Chief’s Column: Warnings, traffic tickets and fines can add up

PoliceCar3Grafton Police Chief Normand Crepeau Jr. has been kind enough to share his “Chief’s Column” with Greater Grafton readers. Thank you, chief!

QUESTION: I was recently stopped by a police officer for speeding.  The officer issued me a “warning citation” and told me that no further action on my part was required.  Could you please tell me what kind of tickets can be issued for traffic offenses in Massachusetts.

ANSWER: A written traffic ticket, with “Massachusetts Uniform Citation” at the top is the standard ticket issued by local and State Police. Charges can be civil or criminal dependant on the seriousness of the offense. In many cases, officers also have the discretion to issue warning citations.  If fines apply, you may have the option to pay online.  A citation may affect your insurance, as determined by the Merit Rating Board. Contact your insurance agent for more information about the effect of a ticket on your insurance.

Civil traffic charges include speeding, running a red light, crossing marked lanes, and most other moving violations.  Civil charges result in a fine being levied, which is payable to the Commonwealth of Massachusetts.  Speeding fines are calculated based upon how far over the speed limit you were going in miles per hour (mph).  The minimum fine for speeding is $100.00 for 1 – 10 mph over the speed limit.  For every mph in excess of 10 mph, simply multiply the amount by 10.  For example, a motorist going 15 mph over the speed limit would be fined $150.00.  The fines for speeding in a marked construction zone will be doubled.

Civil traffic charges do not result in arrest.  All citizens have the right to appeal civil citation charges before a Clerk Magistrate by following the procedures listed on the back of your citation.  All Grafton civil traffic appeals are heard at the Westborough District Court.

In some cases, a criminal complaint may be issued as a result of a motor vehicle stop.  Some examples of criminal charges include driving under the influence, driving to endanger, failure to stop for a police officer, driving without a license, etc.  Criminal charges may or may not result in your arrest.  If you are cited for criminal charges on your ticket, you will notice that there is no fine levied immediately.  Instead, you must appear in Court to answer the charges.  Fines or other consequences will be determined by the Judge.  Criminal charges are not appealed like civil charges are.  Instead, appeals may be filed by your attorney after your initial court appearance.  Adult criminal cases are heard at Westborough District Court or sometimes at Worcester District Court for jury trials. Juvenile (under 17 years of age) criminal hearings are heard at the Juvenile Court in Worcester.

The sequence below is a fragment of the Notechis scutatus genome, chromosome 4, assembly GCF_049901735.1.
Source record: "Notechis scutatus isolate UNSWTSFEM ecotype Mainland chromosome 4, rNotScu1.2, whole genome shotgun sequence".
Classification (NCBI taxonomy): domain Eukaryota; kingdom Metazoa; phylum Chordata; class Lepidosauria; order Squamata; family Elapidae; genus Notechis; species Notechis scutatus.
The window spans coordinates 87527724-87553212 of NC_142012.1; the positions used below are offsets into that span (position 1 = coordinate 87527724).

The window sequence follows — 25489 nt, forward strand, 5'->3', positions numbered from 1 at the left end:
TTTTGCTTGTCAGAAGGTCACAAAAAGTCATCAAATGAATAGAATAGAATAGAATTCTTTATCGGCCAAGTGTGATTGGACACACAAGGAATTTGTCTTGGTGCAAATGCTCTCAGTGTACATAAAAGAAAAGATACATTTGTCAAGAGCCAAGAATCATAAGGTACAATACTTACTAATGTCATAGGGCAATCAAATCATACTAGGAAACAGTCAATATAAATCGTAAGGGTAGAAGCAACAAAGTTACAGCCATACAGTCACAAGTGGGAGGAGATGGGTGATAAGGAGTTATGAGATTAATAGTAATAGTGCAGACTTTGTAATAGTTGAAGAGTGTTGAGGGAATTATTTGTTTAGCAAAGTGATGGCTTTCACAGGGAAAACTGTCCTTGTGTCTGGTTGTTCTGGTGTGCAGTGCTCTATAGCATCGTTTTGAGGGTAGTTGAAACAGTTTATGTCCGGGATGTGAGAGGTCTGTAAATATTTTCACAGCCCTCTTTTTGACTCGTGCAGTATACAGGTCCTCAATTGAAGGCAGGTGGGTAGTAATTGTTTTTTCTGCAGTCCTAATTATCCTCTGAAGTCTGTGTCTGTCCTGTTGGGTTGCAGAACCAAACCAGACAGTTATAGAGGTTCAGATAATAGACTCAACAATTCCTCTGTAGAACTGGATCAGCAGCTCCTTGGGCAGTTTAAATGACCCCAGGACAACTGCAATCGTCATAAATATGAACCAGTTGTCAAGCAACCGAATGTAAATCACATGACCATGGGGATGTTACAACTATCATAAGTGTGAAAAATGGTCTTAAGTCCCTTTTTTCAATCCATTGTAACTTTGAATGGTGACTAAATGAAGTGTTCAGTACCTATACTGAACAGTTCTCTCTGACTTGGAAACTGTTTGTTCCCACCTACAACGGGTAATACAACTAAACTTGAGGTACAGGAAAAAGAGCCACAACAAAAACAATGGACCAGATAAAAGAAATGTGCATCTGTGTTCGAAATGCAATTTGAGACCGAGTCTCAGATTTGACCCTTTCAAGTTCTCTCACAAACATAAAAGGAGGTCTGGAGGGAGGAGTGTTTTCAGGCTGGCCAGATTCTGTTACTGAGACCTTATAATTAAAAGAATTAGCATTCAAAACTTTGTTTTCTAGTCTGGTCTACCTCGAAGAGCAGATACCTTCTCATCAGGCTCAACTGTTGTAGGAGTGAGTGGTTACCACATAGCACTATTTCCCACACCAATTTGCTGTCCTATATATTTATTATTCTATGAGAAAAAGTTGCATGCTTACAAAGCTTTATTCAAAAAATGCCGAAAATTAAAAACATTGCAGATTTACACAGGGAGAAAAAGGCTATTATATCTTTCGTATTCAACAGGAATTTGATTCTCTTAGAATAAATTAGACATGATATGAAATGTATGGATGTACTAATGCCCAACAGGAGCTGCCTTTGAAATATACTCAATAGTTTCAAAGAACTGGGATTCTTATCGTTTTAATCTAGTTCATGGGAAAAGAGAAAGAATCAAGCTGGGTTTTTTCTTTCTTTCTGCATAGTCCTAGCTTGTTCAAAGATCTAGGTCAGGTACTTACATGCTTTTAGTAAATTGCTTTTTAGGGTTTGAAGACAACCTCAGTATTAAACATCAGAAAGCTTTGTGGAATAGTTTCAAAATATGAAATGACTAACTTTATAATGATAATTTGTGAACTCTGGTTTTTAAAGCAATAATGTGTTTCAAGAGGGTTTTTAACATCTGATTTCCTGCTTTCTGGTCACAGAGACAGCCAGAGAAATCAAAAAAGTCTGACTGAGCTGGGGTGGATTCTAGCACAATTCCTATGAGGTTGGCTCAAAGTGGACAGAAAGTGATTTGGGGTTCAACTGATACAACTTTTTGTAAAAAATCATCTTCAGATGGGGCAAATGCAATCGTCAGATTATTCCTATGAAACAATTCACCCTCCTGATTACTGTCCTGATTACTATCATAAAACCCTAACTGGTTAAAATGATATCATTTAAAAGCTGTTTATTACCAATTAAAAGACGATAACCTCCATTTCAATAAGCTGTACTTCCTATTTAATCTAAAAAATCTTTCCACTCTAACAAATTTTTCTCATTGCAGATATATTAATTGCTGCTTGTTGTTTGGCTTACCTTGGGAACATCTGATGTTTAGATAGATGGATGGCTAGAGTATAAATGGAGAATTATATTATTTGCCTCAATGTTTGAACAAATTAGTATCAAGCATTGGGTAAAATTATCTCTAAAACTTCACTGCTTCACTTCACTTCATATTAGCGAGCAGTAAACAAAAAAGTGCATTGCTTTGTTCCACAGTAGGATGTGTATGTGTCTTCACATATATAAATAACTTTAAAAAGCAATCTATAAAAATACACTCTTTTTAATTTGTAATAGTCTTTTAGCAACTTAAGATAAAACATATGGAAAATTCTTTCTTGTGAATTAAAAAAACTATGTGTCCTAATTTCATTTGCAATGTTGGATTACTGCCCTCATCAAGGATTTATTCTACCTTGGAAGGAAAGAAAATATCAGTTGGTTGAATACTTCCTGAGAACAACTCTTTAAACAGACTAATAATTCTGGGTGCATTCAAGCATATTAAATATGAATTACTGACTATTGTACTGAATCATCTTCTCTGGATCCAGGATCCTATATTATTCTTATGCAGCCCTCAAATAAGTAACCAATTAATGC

Like a citation, a warning is written on the Massachusetts Uniform Citation.  If the box marked “WARNING” above the officer’s signature is checked, then no action is required by the violator.  Warnings shouldn’t affect your insurance or merit rating but, if you accumulate three within one year, the Registry has the option of suspending your license.  There is no appeal procedure for warnings.  Verbal warnings are only tracked on the in-house records system in the police department and no fine or other consequence is levied.

Anyone with questions for the Chief’s Column may submit them by mail to the Grafton Police Department, 28 Providence Road, Grafton, MA 01519.  You may also email your questions or comments to chief@graftonpolice.com.  Please include an appropriate subject line, as I do not open suspicious email for obvious reasons.

Normand A. Crepeau, Jr.

Chief of Police

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